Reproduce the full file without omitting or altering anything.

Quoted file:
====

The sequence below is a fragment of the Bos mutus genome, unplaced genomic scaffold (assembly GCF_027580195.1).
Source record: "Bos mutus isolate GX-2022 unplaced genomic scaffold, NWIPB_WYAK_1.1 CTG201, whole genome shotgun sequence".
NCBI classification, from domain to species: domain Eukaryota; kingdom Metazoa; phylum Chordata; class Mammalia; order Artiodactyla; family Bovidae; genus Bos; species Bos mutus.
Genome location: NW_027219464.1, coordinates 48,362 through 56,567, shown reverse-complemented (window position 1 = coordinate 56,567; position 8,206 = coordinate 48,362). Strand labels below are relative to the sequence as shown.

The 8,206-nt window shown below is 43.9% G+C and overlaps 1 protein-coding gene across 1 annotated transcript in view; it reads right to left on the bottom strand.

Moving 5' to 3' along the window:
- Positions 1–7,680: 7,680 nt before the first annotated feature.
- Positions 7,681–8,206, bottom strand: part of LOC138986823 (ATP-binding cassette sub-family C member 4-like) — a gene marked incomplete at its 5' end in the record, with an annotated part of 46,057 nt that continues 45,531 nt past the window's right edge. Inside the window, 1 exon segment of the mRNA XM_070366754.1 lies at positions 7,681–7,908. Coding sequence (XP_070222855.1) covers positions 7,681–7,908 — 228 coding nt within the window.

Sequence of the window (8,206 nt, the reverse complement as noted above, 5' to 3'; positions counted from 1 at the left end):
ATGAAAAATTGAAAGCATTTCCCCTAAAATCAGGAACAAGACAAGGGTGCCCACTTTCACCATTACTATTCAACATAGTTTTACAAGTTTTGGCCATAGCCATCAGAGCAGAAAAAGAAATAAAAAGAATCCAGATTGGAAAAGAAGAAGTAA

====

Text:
The sequence below is a fragment of the Bos mutus genome, unplaced genomic scaffold (assembly GCF_027580195.1).
Source record: "Bos mutus isolate GX-2022 unplaced genomic scaffold, NWIPB_WYAK_1.1 CTG201, whole genome shotgun sequence".
NCBI classification, from domain to species: domain Eukaryota; kingdom Metazoa; phylum Chordata; class Mammalia; order Artiodactyla; family Bovidae; genus Bos; species Bos mutus.
Genome location: NW_027219464.1, coordinates 48,362 through 56,567, shown reverse-complemented (window position 1 = coordinate 56,567; position 8,206 = coordinate 48,362). Strand labels below are relative to the sequence as shown.

The 8,206-nt window shown below is 43.9% G+C and overlaps 1 protein-coding gene across 1 annotated transcript in view; it reads right to left on the bottom strand.

Moving 5' to 3' along the window:
- Positions 1–7,680: 7,680 nt before the first annotated feature.
- Positions 7,681–8,206, bottom strand: part of LOC138986823 (ATP-binding cassette sub-family C member 4-like) — a gene marked incomplete at its 5' end in the record, with an annotated part of 46,057 nt that continues 45,531 nt past the window's right edge. Inside the window, 1 exon segment of the mRNA XM_070366754.1 lies at positions 7,681–7,908. Coding sequence (XP_070222855.1) covers positions 7,681–7,908 — 228 coding nt within the window.

Sequence of the window (8,206 nt, the reverse complement as noted above, 5' to 3'; positions counted from 1 at the left end):
ATGAAAAATTGAAAGCATTTCCCCTAAAATCAGGAACAAGACAAGGGTGCCCACTTTCACCATTACTATTCAACATAGTTTTACAAGTTTTGGCCATAGCCATCAGAGCAGAAAAAGAAATAAAAAGAATCCAGATTGGAAAAGAAGAAGTAA